Sermons

Summary: How do we read the Bible aloud with dignity and appropriate drama?

Intro

Very few of us read the Bible aloud well. Yet, the most important words we will ever say in our entire lifetimes are those we quote from the Bible. Public reading of the Holy Scriptures in many churches needs an upgrade. Too often preachers rush through words inspired by God, so that they can get to the “important” stuff – i.e. what they have to say.

These biblical words will still be around when every word we have ever said will be long forgotten, at least on earth. So, let’s consider carefully how we quote the words of Scripture in preaching.

What is our Goal?

Let’s improve the reading of Scripture aloud in churches.

What is our Lesson Plan?

This chapter proposes to teach the importance of reading the Bible aloud and how to do so with dignity and drama, so that the Bible comes alive in the minds of those who hear it. It is designed not only for preachers who will read the Scriptures aloud in their sermons, but also for those who are lectors, who are involved in the public Scripture readings of their church where that is used as an important part of the church's liturgy.

Why is Reading the Bible Aloud Important

Throughout church history, the public reading of Scripture was deemed so important that a special office of lector was designated for that purpose and it still exists today in some churches. There are simply no more important words in all of history than those which were recorded in the Bible. If in the worst case scenario, when God can't get through to a local church because the words of the music are self-centered and egotistical, the preacher prefers Amway-style philosophy or catchy sounding mnemonics like the Five P's of Power instead of Scripture, and the prayers are for health and wealth and influence and not grace and humility and repentance, then if at least someone during the service reads the Bible, God can be heard.

If on the other hand, the music is filled with Scripture and people are moved to tears because it really means something to them, the office of lector is resurrected and the Bible is read with deep respect and significance, responsive readings (if that is your practice) are Scriptural and responded to with conviction, prayers are Scripturally based and the sermon expounds the Scriptures, wow! Let me know. I would love to visit that church and bathe in the Word of God!

However, even if the Bible is read aloud, it is read with dull lifelessness. Forget it! I'm not interested! I dream of a church where the Bible is not only read weekly, but where people are taught how. That's what I hope you will begin to learn here.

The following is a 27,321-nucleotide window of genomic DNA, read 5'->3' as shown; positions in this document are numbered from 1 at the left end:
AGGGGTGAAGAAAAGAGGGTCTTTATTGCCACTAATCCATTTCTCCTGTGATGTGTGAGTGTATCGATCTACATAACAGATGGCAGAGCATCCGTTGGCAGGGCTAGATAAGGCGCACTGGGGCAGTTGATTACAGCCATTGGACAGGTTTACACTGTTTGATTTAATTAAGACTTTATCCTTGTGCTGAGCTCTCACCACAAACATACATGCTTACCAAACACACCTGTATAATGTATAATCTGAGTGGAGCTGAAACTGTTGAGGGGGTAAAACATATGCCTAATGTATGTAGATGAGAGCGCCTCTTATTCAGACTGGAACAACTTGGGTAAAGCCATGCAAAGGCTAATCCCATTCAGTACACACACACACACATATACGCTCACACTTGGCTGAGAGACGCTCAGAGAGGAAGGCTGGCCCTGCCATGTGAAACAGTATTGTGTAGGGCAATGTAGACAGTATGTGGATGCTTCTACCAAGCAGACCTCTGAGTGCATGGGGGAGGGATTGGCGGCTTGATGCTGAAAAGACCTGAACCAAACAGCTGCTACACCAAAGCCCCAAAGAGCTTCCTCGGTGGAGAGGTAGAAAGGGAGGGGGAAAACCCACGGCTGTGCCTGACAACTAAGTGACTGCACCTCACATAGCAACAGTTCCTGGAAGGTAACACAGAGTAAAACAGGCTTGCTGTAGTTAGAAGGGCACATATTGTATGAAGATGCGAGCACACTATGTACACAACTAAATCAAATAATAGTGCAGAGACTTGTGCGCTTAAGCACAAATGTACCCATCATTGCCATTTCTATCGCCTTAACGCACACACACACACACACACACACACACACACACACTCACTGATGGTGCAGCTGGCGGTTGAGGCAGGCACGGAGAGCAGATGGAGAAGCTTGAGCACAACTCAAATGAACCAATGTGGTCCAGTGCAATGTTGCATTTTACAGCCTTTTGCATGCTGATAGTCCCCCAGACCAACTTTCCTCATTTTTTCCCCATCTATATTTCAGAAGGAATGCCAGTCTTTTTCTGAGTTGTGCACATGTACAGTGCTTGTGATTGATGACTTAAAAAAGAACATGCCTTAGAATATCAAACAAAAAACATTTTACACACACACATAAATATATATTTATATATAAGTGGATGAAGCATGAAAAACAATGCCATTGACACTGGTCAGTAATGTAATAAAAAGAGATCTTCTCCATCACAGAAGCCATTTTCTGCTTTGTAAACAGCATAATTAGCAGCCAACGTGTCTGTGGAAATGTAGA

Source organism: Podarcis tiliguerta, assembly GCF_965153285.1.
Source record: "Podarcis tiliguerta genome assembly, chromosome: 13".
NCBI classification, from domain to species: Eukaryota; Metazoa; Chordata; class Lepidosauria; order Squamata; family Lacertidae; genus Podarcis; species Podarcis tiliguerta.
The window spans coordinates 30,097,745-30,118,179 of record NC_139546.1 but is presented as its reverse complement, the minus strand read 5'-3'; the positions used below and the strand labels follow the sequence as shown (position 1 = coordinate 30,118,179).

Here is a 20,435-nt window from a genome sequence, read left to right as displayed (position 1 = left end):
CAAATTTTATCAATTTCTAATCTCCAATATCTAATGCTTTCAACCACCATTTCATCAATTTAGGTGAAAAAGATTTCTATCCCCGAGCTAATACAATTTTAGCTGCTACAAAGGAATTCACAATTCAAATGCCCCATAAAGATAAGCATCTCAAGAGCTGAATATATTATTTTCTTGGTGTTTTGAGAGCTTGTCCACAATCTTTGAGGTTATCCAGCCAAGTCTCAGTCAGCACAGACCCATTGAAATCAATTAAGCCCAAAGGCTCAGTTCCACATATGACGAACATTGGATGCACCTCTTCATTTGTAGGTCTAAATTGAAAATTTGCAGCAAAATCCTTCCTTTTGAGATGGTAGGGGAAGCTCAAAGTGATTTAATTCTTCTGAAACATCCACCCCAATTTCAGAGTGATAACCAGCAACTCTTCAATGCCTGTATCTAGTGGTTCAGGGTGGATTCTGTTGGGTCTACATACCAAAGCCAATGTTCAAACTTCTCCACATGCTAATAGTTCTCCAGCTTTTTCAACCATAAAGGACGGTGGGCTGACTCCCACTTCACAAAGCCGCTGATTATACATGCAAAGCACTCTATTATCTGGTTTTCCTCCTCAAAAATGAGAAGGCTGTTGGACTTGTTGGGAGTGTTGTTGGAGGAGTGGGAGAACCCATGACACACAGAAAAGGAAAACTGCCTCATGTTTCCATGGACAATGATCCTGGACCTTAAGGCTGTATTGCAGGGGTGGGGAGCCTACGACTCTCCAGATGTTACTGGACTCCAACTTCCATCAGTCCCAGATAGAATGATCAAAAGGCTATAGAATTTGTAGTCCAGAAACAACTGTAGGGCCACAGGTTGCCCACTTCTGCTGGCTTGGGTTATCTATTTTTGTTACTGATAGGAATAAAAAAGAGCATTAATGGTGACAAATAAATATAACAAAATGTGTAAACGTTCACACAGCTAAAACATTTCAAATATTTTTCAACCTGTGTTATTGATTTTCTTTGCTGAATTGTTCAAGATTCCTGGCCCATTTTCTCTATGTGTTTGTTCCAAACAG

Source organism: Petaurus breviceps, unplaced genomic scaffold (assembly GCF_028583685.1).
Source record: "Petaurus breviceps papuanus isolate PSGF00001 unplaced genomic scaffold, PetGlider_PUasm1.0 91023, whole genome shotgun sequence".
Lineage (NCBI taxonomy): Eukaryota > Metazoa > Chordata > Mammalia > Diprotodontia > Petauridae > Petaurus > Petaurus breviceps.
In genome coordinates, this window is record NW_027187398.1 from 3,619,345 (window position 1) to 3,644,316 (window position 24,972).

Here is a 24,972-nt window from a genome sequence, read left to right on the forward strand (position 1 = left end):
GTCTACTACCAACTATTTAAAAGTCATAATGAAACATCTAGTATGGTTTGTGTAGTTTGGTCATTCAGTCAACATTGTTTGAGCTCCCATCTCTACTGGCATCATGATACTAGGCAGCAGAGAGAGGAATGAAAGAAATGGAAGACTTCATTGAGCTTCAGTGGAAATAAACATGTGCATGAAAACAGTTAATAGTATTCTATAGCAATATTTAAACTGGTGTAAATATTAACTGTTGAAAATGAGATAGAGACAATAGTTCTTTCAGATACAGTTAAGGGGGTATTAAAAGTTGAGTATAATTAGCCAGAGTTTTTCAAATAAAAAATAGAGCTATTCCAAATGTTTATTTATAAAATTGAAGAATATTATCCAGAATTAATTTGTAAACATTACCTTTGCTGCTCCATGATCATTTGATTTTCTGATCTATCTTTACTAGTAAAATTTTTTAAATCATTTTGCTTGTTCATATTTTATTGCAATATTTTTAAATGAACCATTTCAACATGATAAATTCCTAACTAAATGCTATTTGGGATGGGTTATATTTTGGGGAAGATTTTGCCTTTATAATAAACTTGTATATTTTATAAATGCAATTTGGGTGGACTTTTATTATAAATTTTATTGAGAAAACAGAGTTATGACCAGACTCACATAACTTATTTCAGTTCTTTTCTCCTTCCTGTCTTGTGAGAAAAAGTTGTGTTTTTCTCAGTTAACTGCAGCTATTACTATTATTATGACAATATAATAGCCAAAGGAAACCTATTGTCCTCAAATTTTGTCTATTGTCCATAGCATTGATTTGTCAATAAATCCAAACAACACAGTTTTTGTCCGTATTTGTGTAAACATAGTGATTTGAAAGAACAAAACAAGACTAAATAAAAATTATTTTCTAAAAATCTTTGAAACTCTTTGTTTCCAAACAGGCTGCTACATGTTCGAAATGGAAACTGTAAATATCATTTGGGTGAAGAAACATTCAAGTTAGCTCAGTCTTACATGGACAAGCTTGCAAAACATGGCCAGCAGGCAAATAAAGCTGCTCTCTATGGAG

How to Prepare

If you are a lector, doing the Scripture reading at your church, it is best to know ahead of time what you are reading, rather than arrive at church and be handed a Scripture reading. If you are preparing a sermon, you will want to spend time thinking about the passages of Scripture you will use and which words to appropriately emphasize.

An Example

...you shall love the LORD your God with ALL your heart, with ALL your soul, with ALL your mind, and with ALL your strength. This is the first commandment. (Mark 12:30)

Some Reading Exercises

Try the verse we just read. The first time through, read the word love loudly. Second time through read the words heart, soul, mind and strength loudly. Third time through read the word ALL loudly. See how the emphasis changes.

Now try some words loudly, some slowly and some softly. Again, see how the emphasis changes. Be careful when you read words quietly. Don't be like some speakers who say certain words quietly and quickly in a semi-mumbled fashion. This makes it very hard to understand what they are even saying. You are beginning to learn how to read aloud. Note that words can be read loudly or softly, slowly or quickly, or even certain syllables.

If you stumble over some words, break them down into syllables. Try it slowly at first. For example, how well do you pronounce Nebuzaradan? Try Ne-bu-zar-a-dan gradually speeding up until it becomes easy. If you prefer the Hebrew or Greek pronunciation, that is fine unless it makes you sound odd.

Commas and periods (full stops) also have a purpose. Pause slightly at both, a little longer at the end of a sentence. Raise your voice slightly at commas. Do not let your voice drop too much at the end of a sentence, as some speakers do. It is very difficult to understand what they are saying.

Reading aloud in private is an ancient practice and also recommended today by educators. It helps us in two dimensions instead of just one – visually and audibly. It is also essential for anyone who wants to be a first-class preacher. Read aloud several minutes a day perhaps during daily devotionals, especially if you need to improve. Most of us do.

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